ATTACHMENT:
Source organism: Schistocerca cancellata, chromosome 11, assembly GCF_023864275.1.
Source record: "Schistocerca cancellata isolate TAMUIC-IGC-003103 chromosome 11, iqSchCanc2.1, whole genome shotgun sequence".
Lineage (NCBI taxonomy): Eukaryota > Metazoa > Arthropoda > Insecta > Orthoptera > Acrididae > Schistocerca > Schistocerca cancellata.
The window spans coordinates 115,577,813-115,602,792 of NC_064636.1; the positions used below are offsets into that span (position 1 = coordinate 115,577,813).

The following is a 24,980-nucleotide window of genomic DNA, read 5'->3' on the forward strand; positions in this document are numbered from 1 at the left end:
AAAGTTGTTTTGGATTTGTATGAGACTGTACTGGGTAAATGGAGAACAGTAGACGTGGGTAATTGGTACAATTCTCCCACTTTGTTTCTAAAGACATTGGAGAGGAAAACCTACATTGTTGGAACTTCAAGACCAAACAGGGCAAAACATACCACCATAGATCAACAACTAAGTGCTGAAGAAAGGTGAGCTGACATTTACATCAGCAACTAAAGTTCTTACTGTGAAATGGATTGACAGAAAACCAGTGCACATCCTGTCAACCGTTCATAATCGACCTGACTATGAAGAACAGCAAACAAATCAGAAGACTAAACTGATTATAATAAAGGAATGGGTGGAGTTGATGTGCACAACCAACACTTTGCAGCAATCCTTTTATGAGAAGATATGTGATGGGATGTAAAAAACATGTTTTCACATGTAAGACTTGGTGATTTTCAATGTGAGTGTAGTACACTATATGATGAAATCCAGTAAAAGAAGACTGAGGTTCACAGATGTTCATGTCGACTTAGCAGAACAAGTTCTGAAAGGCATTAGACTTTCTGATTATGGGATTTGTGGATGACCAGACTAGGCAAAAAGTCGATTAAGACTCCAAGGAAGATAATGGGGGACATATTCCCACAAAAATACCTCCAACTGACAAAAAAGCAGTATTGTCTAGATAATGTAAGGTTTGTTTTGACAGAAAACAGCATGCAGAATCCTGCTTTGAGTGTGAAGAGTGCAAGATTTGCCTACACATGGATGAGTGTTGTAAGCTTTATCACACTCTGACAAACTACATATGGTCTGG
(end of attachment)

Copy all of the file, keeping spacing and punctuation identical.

Source organism: Schistocerca cancellata, chromosome 11, assembly GCF_023864275.1.
Source record: "Schistocerca cancellata isolate TAMUIC-IGC-003103 chromosome 11, iqSchCanc2.1, whole genome shotgun sequence".
Lineage (NCBI taxonomy): Eukaryota > Metazoa > Arthropoda > Insecta > Orthoptera > Acrididae > Schistocerca > Schistocerca cancellata.
The window spans coordinates 115,577,813-115,602,792 of NC_064636.1; the positions used below are offsets into that span (position 1 = coordinate 115,577,813).

The following is a 24,980-nucleotide window of genomic DNA, read 5'->3' on the forward strand; positions in this document are numbered from 1 at the left end:
AAAGTTGTTTTGGATTTGTATGAGACTGTACTGGGTAAATGGAGAACAGTAGACGTGGGTAATTGGTACAATTCTCCCACTTTGTTTCTAAAGACATTGGAGAGGAAAACCTACATTGTTGGAACTTCAAGACCAAACAGGGCAAAACATACCACCATAGATCAACAACTAAGTGCTGAAGAAAGGTGAGCTGACATTTACATCAGCAACTAAAGTTCTTACTGTGAAATGGATTGACAGAAAACCAGTGCACATCCTGTCAACCGTTCATAATCGACCTGACTATGAAGAACAGCAAACAAATCAGAAGACTAAACTGATTATAATAAAGGAATGGGTGGAGTTGATGTGCACAACCAACACTTTGCAGCAATCCTTTTATGAGAAGATATGTGATGGGATGTAAAAAACATGTTTTCACATGTAAGACTTGGTGATTTTCAATGTGAGTGTAGTACACTATATGATGAAATCCAGTAAAAGAAGACTGAGGTTCACAGATGTTCATGTCGACTTAGCAGAACAAGTTCTGAAAGGCATTAGACTTTCTGATTATGGGATTTGTGGATGACCAGACTAGGCAAAAAGTCGATTAAGACTCCAAGGAAGATAATGGGGGACATATTCCCACAAAAATACCTCCAACTGACAAAAAAGCAGTATTGTCTAGATAATGTAAGGTTTGTTTTGACAGAAAACAGCATGCAGAATCCTGCTTTGAGTGTGAAGAGTGCAAGATTTGCCTACACATGGATGAGTGTTGTAAGCTTTATCACACTCTGACAAACTACATATGGTCTGG